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Washington Corrections Officials Respond to Officer's Slaying

January 30, 2011  | 

Officer Jayme Lee Biendl was discovered unresponsive at her duty post in the sanctuary of the Monroe Correctional Complex on Saturday.

The Washington correctional officer found strangled Saturday evening in the chapel sanctuary of a medium-security prison had previously raised concerns about working alone in an area without full coverage from surveillance cameras.

Officer Jayme Lee Biendl, 34, was discovered unresponsive at her duty post in the sanctuary of the Monroe Correctional Complex, and pronounced at 10:50 p.m. Colleagues discovered she had not turned in her keys and radio.

The 5-foot-3-inch, 130-pound Biendl was apparently strangled by Byron Scherf, a "three strikes" lifer with a criminal past that included two convictions for violent attacks on women. Sherf, 52, weighs about 200 pounds.

On Monday, the state's top correctional official told POLICE Magazine the agency was well aware of Sherf's violent past and allowed him additional access privileges, because he had shown good behavior. It was one reason Sherf was transferred to the medium-security Monroe facility.

"He showed us no rule violations in the past 10 years," said Eldon Vail, secretary of the Department of Corrections. "He kept to himself. He wasn't giving us any trouble … Until Saturday night, he was a well-behaved, keep-to-himself kind of guy."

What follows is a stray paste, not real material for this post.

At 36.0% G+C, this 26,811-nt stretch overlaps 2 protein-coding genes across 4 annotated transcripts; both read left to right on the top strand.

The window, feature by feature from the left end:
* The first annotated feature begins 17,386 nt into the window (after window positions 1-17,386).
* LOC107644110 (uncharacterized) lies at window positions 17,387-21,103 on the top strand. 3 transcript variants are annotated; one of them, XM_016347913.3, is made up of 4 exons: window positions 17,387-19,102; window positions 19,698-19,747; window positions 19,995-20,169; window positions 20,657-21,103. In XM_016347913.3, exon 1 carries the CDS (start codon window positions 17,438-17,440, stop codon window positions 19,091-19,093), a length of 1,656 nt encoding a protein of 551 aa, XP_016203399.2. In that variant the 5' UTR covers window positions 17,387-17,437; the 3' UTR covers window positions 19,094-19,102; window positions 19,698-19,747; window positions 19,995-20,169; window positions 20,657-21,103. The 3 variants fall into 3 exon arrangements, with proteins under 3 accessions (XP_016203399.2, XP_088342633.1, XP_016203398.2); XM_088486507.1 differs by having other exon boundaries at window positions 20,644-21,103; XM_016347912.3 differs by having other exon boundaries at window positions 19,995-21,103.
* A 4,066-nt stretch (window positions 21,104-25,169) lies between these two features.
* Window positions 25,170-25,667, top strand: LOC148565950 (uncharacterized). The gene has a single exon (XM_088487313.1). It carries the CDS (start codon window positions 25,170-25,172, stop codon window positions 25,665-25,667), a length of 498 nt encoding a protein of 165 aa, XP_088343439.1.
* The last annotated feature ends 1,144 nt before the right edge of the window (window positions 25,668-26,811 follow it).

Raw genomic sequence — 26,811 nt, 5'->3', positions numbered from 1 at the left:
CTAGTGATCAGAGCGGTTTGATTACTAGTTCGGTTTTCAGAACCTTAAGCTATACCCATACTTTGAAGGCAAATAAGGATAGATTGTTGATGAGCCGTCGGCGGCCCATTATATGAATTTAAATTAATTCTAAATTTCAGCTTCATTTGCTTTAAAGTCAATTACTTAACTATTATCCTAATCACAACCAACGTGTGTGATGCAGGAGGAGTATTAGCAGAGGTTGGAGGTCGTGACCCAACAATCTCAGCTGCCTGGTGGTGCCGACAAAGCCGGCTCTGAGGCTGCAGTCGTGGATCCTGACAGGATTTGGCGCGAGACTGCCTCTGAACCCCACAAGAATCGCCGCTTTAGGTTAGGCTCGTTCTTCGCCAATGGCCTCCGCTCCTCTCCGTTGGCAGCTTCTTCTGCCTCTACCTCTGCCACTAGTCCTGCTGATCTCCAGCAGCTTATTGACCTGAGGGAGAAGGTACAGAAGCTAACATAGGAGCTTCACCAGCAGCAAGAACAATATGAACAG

The correctional facility in Monroe, built in 1910, houses 2,400 male inmates who are mostly violent offenders, Vail said. Correctional officials are now investigating the attack on Officer Biendl, who was named officer of the year in 2008.

Several years ago, Officer Biendl had identified an inmate who concerned her, and the facility removed the inmate. So far, the facility hasn't found documentation about concerns regarding Sherf, Vail said.

"He was a frequent visitor to the chapel, so I'm sure he knew who she was, and she knew who he was," added Vail.

Union officials say the correctional officer had raised frequent concerns about working alone in the sanctuary to her supervisors.

"She was feeling unsafe about this because she's off in the chapel and oftentimes supervising lots of inmates, and she had let her supervisors know that she was not feeling safe," Tracey Thompson, secretary-treasurer for the state corrections officers union, Teamsters Local 117, tells the Seattle Times. "My understanding is there were repeated complaints."

The prison doesn't provide a sidearm or TASER to officers working inside Monroe, because the weapons could be taken away and used against them, Vail said.

"It's not generally done," Vail said. "That equipment is available, and we're not afraid to use it when we need to, but generally we don't have to."

Sherf is a twice-convicted rapist who served 12 years starting in the late 1970s for raping a young waitress, dousing her with gasoline and setting her on fire. She lived to testify against him.

Two years after his release in 1993, Sherf abducted and raped a Spokane real-estate agent who reported him to police. Sherf was ultimately sentenced to life in prison without the possibility of parole.

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